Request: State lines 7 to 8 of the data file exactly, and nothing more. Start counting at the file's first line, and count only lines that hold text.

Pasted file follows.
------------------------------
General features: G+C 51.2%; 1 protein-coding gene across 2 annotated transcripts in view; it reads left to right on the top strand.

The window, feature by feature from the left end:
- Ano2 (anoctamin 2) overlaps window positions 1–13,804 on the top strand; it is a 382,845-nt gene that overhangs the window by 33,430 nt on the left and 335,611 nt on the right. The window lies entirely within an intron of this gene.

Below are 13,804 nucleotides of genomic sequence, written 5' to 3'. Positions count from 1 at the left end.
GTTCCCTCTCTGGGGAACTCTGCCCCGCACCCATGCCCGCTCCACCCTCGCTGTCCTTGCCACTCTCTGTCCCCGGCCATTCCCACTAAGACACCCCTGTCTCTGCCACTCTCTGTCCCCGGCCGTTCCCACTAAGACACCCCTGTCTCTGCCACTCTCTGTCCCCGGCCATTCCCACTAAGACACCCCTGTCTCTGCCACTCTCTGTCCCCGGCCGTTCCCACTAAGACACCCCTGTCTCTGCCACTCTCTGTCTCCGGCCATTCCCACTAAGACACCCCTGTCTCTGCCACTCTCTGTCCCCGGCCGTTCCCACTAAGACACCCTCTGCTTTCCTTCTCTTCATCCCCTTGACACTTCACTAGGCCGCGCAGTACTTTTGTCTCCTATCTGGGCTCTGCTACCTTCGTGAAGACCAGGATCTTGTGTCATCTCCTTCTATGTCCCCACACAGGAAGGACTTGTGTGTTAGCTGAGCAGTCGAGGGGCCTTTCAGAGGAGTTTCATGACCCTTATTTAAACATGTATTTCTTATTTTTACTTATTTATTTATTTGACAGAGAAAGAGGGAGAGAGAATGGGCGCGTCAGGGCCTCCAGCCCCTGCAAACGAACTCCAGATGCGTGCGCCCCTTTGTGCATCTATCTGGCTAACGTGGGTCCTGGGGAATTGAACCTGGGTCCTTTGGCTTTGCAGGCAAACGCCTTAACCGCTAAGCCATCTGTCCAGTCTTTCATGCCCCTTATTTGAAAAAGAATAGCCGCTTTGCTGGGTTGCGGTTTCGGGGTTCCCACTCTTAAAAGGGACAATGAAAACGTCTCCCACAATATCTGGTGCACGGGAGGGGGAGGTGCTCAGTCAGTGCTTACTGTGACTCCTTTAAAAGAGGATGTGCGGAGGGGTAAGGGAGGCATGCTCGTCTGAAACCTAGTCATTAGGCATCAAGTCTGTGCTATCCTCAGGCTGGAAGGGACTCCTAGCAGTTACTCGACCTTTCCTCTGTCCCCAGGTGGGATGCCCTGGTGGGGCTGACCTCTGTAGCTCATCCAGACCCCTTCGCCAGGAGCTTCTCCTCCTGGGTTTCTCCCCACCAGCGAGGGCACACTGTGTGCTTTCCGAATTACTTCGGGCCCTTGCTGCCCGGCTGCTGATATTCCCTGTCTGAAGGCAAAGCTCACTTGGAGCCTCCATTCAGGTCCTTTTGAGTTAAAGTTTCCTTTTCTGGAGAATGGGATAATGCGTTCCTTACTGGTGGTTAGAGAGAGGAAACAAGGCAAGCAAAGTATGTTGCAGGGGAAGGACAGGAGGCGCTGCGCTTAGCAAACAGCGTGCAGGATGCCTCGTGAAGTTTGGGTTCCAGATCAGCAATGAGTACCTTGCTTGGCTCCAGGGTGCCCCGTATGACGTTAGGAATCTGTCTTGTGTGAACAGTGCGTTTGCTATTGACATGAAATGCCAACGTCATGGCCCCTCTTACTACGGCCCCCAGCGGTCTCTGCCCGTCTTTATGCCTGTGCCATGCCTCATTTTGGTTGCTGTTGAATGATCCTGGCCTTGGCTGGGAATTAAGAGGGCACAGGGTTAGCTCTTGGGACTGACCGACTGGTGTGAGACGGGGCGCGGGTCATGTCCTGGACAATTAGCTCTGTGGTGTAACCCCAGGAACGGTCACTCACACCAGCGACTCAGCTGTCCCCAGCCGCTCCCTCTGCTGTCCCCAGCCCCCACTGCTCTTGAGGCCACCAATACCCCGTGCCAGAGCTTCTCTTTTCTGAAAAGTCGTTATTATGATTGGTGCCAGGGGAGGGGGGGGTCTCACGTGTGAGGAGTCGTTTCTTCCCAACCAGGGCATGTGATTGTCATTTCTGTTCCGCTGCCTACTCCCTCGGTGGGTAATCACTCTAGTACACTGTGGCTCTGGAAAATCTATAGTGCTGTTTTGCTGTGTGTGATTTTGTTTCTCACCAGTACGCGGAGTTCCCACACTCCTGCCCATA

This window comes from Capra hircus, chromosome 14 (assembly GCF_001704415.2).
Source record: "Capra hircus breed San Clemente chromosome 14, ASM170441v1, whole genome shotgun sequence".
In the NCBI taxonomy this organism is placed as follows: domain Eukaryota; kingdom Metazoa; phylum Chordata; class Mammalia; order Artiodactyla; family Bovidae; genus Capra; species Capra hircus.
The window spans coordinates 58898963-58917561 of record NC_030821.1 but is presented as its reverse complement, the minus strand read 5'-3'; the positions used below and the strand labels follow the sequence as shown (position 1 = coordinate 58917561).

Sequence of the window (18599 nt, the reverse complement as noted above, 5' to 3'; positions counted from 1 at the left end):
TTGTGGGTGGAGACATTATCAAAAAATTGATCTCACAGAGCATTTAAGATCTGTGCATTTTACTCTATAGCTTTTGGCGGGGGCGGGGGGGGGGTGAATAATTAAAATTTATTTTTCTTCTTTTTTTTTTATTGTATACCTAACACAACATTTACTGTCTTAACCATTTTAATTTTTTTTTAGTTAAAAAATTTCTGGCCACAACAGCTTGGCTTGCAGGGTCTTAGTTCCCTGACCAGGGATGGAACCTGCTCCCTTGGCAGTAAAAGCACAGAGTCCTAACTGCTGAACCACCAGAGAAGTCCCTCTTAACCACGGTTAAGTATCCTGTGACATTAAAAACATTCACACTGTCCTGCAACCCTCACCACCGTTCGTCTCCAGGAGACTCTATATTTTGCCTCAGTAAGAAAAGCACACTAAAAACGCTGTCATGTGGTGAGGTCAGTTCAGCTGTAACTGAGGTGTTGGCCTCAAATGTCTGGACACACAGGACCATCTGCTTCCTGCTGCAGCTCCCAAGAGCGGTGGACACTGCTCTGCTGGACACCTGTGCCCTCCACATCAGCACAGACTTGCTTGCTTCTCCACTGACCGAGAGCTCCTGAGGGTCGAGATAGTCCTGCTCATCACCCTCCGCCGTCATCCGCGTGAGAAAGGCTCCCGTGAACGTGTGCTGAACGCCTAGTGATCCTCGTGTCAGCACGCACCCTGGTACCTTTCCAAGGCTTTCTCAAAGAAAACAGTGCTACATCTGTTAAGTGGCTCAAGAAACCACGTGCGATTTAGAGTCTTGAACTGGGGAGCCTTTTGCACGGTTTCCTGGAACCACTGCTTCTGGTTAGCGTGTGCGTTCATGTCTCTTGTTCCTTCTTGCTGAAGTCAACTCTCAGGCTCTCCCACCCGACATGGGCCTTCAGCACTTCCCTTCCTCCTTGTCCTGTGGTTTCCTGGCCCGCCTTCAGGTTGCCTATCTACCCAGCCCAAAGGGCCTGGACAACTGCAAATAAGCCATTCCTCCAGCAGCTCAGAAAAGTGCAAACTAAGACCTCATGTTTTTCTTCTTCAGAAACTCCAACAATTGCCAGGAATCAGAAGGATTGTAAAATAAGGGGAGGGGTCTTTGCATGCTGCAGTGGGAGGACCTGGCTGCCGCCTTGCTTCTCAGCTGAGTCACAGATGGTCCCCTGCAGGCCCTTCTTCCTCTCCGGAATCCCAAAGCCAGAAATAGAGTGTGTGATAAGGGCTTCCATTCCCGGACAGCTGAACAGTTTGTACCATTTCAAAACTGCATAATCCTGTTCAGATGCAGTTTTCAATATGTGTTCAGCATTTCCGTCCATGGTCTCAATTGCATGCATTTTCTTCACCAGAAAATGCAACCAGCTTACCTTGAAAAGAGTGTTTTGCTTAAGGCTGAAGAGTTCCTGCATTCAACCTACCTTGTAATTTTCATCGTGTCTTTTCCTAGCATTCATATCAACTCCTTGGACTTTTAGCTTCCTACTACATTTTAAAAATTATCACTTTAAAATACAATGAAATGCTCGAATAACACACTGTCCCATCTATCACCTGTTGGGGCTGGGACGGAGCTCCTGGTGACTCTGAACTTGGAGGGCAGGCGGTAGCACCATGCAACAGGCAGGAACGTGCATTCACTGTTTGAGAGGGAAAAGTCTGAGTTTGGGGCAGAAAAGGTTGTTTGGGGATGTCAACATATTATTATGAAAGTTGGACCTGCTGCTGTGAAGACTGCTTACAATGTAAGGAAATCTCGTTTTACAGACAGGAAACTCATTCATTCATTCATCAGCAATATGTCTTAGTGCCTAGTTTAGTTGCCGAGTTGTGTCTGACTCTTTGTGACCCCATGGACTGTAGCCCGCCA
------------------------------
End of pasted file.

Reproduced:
Source record: "Capra hircus breed San Clemente chromosome 14, ASM170441v1, whole genome shotgun sequence".
In the NCBI taxonomy this organism is placed as follows: domain Eukaryota; kingdom Metazoa; phylum Chordata; class Mammalia; order Artiodactyla; family Bovidae; genus Capra; species Capra hircus.